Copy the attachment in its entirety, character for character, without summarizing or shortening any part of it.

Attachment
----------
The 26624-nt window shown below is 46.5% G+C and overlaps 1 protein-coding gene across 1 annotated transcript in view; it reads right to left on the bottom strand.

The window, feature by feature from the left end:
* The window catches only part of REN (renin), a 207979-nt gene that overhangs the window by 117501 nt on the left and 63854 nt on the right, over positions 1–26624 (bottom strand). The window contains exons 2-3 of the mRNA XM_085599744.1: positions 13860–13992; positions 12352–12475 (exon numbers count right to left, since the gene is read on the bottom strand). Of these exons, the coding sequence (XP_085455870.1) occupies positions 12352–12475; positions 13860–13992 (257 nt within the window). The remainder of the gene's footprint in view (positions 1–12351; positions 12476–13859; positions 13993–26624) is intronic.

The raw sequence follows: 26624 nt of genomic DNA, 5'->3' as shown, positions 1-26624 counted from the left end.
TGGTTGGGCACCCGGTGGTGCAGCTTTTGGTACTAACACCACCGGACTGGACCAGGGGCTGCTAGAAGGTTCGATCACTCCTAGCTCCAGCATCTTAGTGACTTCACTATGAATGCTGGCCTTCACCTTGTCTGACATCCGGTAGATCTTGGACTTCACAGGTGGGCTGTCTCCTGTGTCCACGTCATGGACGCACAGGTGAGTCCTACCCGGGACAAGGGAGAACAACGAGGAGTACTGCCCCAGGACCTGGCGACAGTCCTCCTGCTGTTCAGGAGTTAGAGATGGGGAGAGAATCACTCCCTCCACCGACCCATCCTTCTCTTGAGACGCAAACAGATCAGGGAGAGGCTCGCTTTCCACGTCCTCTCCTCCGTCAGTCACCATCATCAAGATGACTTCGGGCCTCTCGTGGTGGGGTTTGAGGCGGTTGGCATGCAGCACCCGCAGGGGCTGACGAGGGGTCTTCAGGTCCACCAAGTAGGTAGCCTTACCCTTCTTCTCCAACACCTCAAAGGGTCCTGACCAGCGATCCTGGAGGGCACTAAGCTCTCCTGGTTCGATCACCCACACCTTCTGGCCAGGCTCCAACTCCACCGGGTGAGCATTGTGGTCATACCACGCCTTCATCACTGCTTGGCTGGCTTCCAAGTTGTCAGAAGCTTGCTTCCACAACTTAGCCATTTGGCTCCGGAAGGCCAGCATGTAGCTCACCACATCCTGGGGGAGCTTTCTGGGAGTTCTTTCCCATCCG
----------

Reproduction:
The 26624-nt window shown below is 46.5% G+C and overlaps 1 protein-coding gene across 1 annotated transcript in view; it reads right to left on the bottom strand.

The window, feature by feature from the left end:
* The window catches only part of REN (renin), a 207979-nt gene that overhangs the window by 117501 nt on the left and 63854 nt on the right, over positions 1–26624 (bottom strand). The window contains exons 2-3 of the mRNA XM_085599744.1: positions 13860–13992; positions 12352–12475 (exon numbers count right to left, since the gene is read on the bottom strand). Of these exons, the coding sequence (XP_085455870.1) occupies positions 12352–12475; positions 13860–13992 (257 nt within the window). The remainder of the gene's footprint in view (positions 1–12351; positions 12476–13859; positions 13993–26624) is intronic.

The raw sequence follows: 26624 nt of genomic DNA, 5'->3' as shown, positions 1-26624 counted from the left end.
TGGTTGGGCACCCGGTGGTGCAGCTTTTGGTACTAACACCACCGGACTGGACCAGGGGCTGCTAGAAGGTTCGATCACTCCTAGCTCCAGCATCTTAGTGACTTCACTATGAATGCTGGCCTTCACCTTGTCTGACATCCGGTAGATCTTGGACTTCACAGGTGGGCTGTCTCCTGTGTCCACGTCATGGACGCACAGGTGAGTCCTACCCGGGACAAGGGAGAACAACGAGGAGTACTGCCCCAGGACCTGGCGACAGTCCTCCTGCTGTTCAGGAGTTAGAGATGGGGAGAGAATCACTCCCTCCACCGACCCATCCTTCTCTTGAGACGCAAACAGATCAGGGAGAGGCTCGCTTTCCACGTCCTCTCCTCCGTCAGTCACCATCATCAAGATGACTTCGGGCCTCTCGTGGTGGGGTTTGAGGCGGTTGGCATGCAGCACCCGCAGGGGCTGACGAGGGGTCTTCAGGTCCACCAAGTAGGTAGCCTTACCCTTCTTCTCCAACACCTCAAAGGGTCCTGACCAGCGATCCTGGAGGGCACTAAGCTCTCCTGGTTCGATCACCCACACCTTCTGGCCAGGCTCCAACTCCACCGGGTGAGCATTGTGGTCATACCACGCCTTCATCACTGCTTGGCTGGCTTCCAAGTTGTCAGAAGCTTGCTTCCACAACTTAGCCATTTGGCTCCGGAAGGCCAGCATGTAGCTCACCACATCCTGGGGGAGCTTTCTGGGAGTTCTTTCCCATCCG